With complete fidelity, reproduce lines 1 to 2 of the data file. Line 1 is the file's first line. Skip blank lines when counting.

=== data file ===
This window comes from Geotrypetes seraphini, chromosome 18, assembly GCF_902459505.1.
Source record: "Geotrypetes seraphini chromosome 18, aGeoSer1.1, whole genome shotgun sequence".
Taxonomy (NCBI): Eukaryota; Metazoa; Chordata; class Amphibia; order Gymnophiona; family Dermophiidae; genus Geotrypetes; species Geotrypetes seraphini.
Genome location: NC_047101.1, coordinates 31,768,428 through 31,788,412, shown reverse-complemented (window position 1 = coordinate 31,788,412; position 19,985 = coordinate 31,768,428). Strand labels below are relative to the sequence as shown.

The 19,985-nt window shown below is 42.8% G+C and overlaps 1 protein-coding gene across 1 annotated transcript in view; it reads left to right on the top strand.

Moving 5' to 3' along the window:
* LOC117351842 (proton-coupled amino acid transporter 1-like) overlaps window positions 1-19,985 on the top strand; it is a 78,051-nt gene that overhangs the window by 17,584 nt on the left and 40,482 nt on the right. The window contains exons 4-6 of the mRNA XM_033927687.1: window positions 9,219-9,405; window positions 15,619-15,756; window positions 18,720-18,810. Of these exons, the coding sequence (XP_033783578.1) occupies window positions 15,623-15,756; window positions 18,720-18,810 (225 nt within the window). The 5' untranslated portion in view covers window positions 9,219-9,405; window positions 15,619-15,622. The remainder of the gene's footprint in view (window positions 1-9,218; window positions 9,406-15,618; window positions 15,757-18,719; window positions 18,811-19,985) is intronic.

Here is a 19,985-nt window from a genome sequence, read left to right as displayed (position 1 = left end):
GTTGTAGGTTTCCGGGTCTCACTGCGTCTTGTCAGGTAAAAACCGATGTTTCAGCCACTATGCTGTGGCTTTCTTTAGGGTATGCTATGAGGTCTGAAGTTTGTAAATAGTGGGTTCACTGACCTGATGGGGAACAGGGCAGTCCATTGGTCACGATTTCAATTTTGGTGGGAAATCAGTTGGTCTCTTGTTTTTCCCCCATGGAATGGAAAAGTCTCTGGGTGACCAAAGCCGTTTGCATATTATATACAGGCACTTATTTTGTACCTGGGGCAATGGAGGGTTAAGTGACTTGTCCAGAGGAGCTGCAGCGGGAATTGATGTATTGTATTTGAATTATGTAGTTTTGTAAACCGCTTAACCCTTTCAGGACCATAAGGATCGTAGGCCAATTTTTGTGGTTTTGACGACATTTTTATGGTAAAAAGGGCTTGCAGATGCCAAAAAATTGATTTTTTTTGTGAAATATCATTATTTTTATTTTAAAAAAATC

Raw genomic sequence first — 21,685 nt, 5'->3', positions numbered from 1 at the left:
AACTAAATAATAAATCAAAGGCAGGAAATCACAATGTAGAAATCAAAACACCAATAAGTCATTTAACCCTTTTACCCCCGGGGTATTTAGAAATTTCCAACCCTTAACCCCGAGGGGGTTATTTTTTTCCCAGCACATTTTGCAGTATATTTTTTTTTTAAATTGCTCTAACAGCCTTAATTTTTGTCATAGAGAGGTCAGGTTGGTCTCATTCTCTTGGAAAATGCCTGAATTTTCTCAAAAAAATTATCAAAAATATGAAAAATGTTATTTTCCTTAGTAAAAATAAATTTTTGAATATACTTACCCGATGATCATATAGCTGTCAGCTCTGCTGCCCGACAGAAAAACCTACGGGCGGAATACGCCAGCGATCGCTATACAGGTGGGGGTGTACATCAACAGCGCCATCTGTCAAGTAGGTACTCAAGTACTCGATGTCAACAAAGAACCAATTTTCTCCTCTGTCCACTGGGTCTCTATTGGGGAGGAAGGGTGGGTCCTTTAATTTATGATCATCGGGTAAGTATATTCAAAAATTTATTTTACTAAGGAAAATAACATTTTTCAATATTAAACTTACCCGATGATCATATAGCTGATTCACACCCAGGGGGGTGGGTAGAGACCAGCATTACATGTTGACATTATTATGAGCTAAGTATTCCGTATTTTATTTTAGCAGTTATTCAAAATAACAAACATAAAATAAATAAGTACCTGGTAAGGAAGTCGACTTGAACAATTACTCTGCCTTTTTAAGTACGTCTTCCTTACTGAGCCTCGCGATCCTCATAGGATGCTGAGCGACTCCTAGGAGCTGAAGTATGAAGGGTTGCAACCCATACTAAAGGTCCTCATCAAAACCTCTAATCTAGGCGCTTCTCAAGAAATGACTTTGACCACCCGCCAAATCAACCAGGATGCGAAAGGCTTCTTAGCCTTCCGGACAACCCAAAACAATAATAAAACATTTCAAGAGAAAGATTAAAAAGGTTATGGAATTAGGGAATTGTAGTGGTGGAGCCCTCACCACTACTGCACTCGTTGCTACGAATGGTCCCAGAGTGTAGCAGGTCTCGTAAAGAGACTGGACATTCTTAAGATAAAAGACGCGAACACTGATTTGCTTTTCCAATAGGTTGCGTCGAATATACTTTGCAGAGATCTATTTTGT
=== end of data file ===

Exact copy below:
This window comes from Geotrypetes seraphini, chromosome 18, assembly GCF_902459505.1.
Source record: "Geotrypetes seraphini chromosome 18, aGeoSer1.1, whole genome shotgun sequence".